Stealth, once again, seems great on the surface, adding a crouch for the first time in the series, along with a cover system, so it should all be pretty good, right? Well… not quite. While the mechanical changes add an interesting new dynamic, it manages to mostly kill what Assassin’s Creed is all about, social stealth (and is painfully easy, even without abusing smoke bombs). Many of the level designs and enemy placements essentially just require you to work out the correct order to take enemies out without being seen, which consists of slowly working through a room, killing enemies one by one, or silently killing them with the phantom blade (a silent ranged weapon) from a distance. Social stealth was one of the defining factors of the earlier titles but feels absent in Unity, despite technically being there. At no point past the prologue does the game give you any worthwhile areas where social stealth is one of the best options, outside of certain assassination missions, where it’s a decent choice but isn’t often rewarding enough to be worth the extra hassle… especially when everyone’s favourite smoke bombs are so abundant.

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While stealth is reasonably dominant within many of the game's missions, it is such a shallow system I can’t help but feel disappointed; the ability to hide bodies is completely absent, and enemies feel like they’re mostly deaf: an incredibly loud fight in the next room will have absolutely zero impact on enemies less than 10 yards away. Assassination missions really should be part of the game where stealth is pushed and punished accordingly, especially in accordance with how the story pushes the inherent necessity to follow the creed to a T. Unity drops its biggest and best assassination mission right out of the gate, just past the prologue, and is a pretty disappointing mess past this. The assassination of Charles Gabriel Sivert feels like a relatively simple blueprint for the rest of them, but the advancement of these missions is completely superficial. During the Sivert quest, the game showcases the new opportunities system, showing side objectives which open up new methods of infiltration and assassination, such as the confessional option within this first mission.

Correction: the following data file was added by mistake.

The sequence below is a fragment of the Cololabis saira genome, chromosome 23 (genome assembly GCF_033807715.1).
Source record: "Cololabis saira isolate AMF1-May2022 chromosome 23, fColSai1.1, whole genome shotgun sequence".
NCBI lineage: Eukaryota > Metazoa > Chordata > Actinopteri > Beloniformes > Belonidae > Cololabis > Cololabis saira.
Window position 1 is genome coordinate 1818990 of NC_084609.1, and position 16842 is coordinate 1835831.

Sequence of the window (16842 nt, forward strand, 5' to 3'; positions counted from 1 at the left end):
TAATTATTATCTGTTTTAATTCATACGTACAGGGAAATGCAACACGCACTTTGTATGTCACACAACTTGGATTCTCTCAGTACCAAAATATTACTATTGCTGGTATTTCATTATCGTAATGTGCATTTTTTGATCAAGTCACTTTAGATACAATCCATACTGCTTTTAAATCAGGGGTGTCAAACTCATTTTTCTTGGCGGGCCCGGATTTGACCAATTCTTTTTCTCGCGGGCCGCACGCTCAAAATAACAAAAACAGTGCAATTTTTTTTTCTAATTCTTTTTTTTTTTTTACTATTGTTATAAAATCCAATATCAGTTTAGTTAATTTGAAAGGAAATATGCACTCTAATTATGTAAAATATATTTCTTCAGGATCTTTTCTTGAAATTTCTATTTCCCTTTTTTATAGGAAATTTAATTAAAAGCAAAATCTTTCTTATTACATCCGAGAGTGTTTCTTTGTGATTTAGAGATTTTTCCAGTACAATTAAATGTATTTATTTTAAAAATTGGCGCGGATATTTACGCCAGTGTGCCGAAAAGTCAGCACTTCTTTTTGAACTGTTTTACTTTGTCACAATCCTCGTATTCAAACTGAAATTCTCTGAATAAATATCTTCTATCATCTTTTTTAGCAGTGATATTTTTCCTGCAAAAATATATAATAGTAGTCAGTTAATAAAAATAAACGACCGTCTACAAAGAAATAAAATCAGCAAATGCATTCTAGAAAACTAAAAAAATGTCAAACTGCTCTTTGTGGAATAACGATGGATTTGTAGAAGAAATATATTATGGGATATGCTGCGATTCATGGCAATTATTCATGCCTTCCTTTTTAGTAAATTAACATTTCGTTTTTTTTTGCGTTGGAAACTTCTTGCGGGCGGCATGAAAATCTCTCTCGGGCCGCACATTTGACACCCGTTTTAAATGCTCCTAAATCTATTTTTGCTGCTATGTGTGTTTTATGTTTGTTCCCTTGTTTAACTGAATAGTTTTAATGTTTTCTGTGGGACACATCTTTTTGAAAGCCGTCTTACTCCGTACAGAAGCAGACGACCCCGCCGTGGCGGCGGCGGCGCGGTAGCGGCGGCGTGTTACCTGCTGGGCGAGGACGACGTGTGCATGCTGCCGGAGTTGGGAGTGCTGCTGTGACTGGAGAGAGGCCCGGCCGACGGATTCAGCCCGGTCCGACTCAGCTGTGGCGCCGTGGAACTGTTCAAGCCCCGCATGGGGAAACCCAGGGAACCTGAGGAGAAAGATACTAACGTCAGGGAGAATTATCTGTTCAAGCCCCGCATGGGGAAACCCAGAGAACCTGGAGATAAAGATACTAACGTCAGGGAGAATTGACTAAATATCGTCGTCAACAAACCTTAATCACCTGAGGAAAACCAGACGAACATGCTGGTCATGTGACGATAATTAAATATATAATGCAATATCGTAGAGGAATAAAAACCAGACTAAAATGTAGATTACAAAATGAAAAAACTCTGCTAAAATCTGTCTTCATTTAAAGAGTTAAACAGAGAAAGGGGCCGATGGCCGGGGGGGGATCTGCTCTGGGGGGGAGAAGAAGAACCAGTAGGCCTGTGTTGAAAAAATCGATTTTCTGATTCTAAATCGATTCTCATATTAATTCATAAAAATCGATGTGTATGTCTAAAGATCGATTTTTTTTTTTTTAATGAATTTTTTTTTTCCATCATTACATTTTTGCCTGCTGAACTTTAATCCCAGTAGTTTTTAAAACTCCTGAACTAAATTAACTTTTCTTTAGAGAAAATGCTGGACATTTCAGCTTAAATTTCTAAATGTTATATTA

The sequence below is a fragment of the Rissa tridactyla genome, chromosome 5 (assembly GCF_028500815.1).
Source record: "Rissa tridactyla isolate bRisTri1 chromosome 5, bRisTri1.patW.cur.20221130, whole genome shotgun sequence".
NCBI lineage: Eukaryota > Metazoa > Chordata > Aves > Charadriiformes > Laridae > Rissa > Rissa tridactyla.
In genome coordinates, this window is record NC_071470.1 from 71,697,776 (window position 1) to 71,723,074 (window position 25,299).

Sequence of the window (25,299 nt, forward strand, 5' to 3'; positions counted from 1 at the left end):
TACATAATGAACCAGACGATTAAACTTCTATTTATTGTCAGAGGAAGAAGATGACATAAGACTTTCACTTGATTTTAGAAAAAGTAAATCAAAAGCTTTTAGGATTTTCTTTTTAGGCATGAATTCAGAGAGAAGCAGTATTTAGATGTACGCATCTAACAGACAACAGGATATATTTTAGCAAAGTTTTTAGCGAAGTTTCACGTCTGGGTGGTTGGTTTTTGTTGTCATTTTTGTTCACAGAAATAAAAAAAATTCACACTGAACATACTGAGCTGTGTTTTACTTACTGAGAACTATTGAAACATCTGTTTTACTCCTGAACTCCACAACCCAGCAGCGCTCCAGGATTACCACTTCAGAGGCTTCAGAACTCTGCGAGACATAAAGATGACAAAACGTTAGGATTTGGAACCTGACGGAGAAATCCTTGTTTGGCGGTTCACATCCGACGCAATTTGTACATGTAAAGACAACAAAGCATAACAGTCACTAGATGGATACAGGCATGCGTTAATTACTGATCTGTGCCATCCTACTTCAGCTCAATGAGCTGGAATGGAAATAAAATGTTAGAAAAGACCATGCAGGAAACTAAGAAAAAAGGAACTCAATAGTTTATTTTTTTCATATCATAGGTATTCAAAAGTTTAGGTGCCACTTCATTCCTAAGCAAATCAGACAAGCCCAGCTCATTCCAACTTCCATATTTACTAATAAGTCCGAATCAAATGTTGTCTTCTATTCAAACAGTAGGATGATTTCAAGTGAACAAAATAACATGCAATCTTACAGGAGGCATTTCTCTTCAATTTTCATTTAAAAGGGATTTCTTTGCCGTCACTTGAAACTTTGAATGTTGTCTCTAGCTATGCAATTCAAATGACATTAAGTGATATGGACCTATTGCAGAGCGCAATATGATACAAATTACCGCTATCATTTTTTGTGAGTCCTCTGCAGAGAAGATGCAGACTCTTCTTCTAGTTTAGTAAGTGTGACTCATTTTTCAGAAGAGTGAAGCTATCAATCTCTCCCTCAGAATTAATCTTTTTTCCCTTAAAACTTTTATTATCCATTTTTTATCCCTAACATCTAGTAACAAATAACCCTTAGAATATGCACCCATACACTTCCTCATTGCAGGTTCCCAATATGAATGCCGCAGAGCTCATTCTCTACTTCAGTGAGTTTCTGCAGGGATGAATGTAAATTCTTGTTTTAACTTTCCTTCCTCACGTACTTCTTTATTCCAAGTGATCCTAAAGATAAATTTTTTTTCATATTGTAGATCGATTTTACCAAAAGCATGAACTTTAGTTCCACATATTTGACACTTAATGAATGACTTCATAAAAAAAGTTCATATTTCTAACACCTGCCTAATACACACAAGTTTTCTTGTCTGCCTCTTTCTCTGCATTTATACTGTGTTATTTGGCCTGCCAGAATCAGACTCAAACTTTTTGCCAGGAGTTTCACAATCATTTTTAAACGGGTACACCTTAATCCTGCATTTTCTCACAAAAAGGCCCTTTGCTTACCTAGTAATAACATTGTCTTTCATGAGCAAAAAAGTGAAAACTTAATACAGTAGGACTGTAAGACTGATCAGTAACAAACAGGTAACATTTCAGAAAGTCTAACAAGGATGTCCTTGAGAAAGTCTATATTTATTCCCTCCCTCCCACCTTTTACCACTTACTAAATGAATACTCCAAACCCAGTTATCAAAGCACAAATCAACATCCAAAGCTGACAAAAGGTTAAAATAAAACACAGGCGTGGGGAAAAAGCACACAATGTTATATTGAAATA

Despite this reasonably big innovation for the series, it doesn’t really go any further. Instead of adding multiple interesting opportunities during later missions, it mostly floods the environment with more enemies; there are still opportunities, but they only really add some slight benefits, such as a distraction removing a singular, small group of enemies or setting up an easier and more cinematic assassination. This is another painful disappointment, as I’d hoped these opportunities would lead to interesting choices and varied assassinations, but in reality, without these opportunities, assassinations would easily play out the same. It feels like a synthetic addition of mechanics that could easily have existed in the earlier titles; however, the additional fanfare within Unity makes them feel like they should be bigger than they are.

The story manages to start off incredibly. Both Arno and Elise, the two main characters of the game, are introduced and performed phenomenally, and the setup for the rest of the story is brilliantly done. The introduction of the other characters, such as the painfully underutilised Pierre Bellec, is done perfectly and builds up for what should theoretically be a fantastic story… and then everything goes wrong. Again.